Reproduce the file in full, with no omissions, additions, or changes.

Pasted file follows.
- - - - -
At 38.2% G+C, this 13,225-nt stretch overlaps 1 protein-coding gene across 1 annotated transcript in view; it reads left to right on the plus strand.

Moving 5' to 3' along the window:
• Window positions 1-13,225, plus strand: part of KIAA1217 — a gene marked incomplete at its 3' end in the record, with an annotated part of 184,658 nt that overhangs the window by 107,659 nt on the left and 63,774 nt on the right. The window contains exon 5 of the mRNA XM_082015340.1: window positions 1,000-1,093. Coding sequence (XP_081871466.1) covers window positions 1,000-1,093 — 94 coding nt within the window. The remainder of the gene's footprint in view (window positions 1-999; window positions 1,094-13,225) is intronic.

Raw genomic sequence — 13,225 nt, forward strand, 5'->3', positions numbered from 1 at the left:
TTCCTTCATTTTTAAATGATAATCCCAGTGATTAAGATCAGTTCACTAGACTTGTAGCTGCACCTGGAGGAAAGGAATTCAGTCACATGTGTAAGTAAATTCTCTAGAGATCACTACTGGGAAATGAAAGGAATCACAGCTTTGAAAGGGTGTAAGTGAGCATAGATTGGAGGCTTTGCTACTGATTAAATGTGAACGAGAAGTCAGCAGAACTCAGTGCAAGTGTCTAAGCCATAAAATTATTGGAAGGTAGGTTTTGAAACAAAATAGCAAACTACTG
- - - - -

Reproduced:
At 38.2% G+C, this 13,225-nt stretch overlaps 1 protein-coding gene across 1 annotated transcript in view; it reads left to right on the plus strand.

Moving 5' to 3' along the window:
• Window positions 1-13,225, plus strand: part of KIAA1217 — a gene marked incomplete at its 3' end in the record, with an annotated part of 184,658 nt that overhangs the window by 107,659 nt on the left and 63,774 nt on the right. The window contains exon 5 of the mRNA XM_082015340.1: window positions 1,000-1,093. Coding sequence (XP_081871466.1) covers window positions 1,000-1,093 — 94 coding nt within the window. The remainder of the gene's footprint in view (window positions 1-999; window positions 1,094-13,225) is intronic.

Raw genomic sequence — 13,225 nt, forward strand, 5'->3', positions numbered from 1 at the left:
TTCCTTCATTTTTAAATGATAATCCCAGTGATTAAGATCAGTTCACTAGACTTGTAGCTGCACCTGGAGGAAAGGAATTCAGTCACATGTGTAAGTAAATTCTCTAGAGATCACTACTGGGAAATGAAAGGAATCACAGCTTTGAAAGGGTGTAAGTGAGCATAGATTGGAGGCTTTGCTACTGATTAAATGTGAACGAGAAGTCAGCAGAACTCAGTGCAAGTGTCTAAGCCATAAAATTATTGGAAGGTAGGTTTTGAAACAAAATAGCAAACTACTG